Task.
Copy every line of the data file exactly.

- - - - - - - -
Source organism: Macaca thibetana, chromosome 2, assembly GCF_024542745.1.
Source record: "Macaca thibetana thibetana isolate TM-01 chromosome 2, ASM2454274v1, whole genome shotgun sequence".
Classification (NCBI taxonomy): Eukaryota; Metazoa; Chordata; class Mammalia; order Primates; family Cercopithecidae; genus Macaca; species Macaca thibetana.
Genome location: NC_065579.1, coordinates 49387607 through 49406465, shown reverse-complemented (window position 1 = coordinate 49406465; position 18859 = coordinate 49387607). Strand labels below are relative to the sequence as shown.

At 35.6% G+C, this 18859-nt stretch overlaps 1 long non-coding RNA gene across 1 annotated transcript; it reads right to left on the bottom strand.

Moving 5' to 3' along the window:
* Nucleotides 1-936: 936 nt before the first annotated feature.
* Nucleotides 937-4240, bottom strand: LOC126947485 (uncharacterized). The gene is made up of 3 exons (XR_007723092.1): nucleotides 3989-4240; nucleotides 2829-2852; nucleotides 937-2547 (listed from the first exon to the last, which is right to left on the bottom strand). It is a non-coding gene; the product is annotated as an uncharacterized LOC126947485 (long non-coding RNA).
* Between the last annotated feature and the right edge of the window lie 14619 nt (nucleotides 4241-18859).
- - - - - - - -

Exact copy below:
Source organism: Macaca thibetana, chromosome 2, assembly GCF_024542745.1.
Source record: "Macaca thibetana thibetana isolate TM-01 chromosome 2, ASM2454274v1, whole genome shotgun sequence".
Classification (NCBI taxonomy): Eukaryota; Metazoa; Chordata; class Mammalia; order Primates; family Cercopithecidae; genus Macaca; species Macaca thibetana.
Genome location: NC_065579.1, coordinates 49387607 through 49406465, shown reverse-complemented (window position 1 = coordinate 49406465; position 18859 = coordinate 49387607). Strand labels below are relative to the sequence as shown.

At 35.6% G+C, this 18859-nt stretch overlaps 1 long non-coding RNA gene across 1 annotated transcript; it reads right to left on the bottom strand.

Moving 5' to 3' along the window:
* Nucleotides 1-936: 936 nt before the first annotated feature.
* Nucleotides 937-4240, bottom strand: LOC126947485 (uncharacterized). The gene is made up of 3 exons (XR_007723092.1): nucleotides 3989-4240; nucleotides 2829-2852; nucleotides 937-2547 (listed from the first exon to the last, which is right to left on the bottom strand). It is a non-coding gene; the product is annotated as an uncharacterized LOC126947485 (long non-coding RNA).
* Between the last annotated feature and the right edge of the window lie 14619 nt (nucleotides 4241-18859).